[dns-operations] Implementation of negative trust anchors?

ondrej.sury at nic.cz ondrej.sury at nic.cz
Wed Sep 4 16:37:05 UTC 2013

On 2013-09-04 17:55, Mike Hoskins (michoski) wrote:
> -----Original Message-----
> From: Ondřej Surý <ondrej.sury at nic.cz>
> Date: Wednesday, September 4, 2013 10:37 AM
> To: "WBrown at e1b.org" <WBrown at e1b.org>
> Cc: "dns-operations at dns-oarc.net" <dns-operations at dns-oarc.net>
> Subject: Re: [dns-operations] Implementation of negative trust anchors?
>> On 22. 8. 2013, at 21:59, WBrown at e1b.org wrote:
>>> Our browsers give us the option to trust invalid TLS certificates, 
>>> some
>>> even storing it indefinitely.  Is an NTA much different?
>> And in certain circles it's considered by one of the biggest mistakes
>> that could have happened, and the reason why the whole PKI fails so 
>> hard
>> now.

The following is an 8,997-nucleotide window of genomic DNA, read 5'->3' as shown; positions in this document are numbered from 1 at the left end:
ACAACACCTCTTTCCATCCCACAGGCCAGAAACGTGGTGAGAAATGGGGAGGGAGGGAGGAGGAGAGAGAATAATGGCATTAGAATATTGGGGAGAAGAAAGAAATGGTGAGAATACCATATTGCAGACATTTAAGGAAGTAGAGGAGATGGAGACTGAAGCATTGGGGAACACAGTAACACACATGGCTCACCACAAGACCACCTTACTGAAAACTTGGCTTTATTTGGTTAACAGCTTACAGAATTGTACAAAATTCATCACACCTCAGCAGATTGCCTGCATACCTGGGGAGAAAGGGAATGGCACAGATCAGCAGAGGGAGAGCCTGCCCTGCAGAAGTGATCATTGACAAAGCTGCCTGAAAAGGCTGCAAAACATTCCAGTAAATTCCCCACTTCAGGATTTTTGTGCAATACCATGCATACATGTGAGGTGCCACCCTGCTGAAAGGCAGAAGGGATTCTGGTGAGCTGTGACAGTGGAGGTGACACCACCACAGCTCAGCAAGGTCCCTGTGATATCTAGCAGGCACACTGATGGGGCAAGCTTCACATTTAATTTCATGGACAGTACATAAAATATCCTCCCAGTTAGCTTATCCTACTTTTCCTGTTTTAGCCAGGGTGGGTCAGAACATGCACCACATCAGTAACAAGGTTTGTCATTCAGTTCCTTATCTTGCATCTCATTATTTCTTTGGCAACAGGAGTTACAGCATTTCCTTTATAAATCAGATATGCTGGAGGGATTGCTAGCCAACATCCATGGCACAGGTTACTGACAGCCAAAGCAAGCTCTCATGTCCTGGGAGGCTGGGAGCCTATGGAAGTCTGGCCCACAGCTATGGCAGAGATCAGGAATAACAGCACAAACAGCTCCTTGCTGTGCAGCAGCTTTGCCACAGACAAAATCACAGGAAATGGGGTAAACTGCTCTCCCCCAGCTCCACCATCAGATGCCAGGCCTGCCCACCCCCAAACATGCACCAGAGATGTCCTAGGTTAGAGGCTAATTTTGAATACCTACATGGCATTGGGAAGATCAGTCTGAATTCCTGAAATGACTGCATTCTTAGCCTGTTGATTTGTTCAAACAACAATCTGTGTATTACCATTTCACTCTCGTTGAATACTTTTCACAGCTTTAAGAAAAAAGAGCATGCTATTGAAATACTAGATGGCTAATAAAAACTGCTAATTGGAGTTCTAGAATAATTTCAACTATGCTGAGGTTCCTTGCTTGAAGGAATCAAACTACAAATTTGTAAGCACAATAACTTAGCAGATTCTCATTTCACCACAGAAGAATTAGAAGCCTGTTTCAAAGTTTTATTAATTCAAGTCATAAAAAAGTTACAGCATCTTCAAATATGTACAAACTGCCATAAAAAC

> I just want to point out that vendors or software in general should
> certainly ship secure by default, BUT also give users the option to 
> shoot
> their own foot (with adequate documentation and shepherding away from
> loading the gun).

That could work in community of geeks, but not in consumer electronics.

> I believe in security, but also free choice.

I don't think this is about a free choice, but adhering to the protocol.

> When the two seem to conflict, better education is the answer not 
> removing one's ability to
> make choices.  There will always be use cases the smartest can not 
> fathom
> which make perfect sense to someone you have not met...no matter how 
> well
> intentioned we are, I don't believe controlling someone else's destiny
> through force alone is the right path.  In my mind, this applies to
> SSL/TLS, NTA, etc.

This is not technical, but philosophical question about where do you
draw the line.  Is your bank limiting your free choice by not providing
the options to give free access to your money to random visitors?


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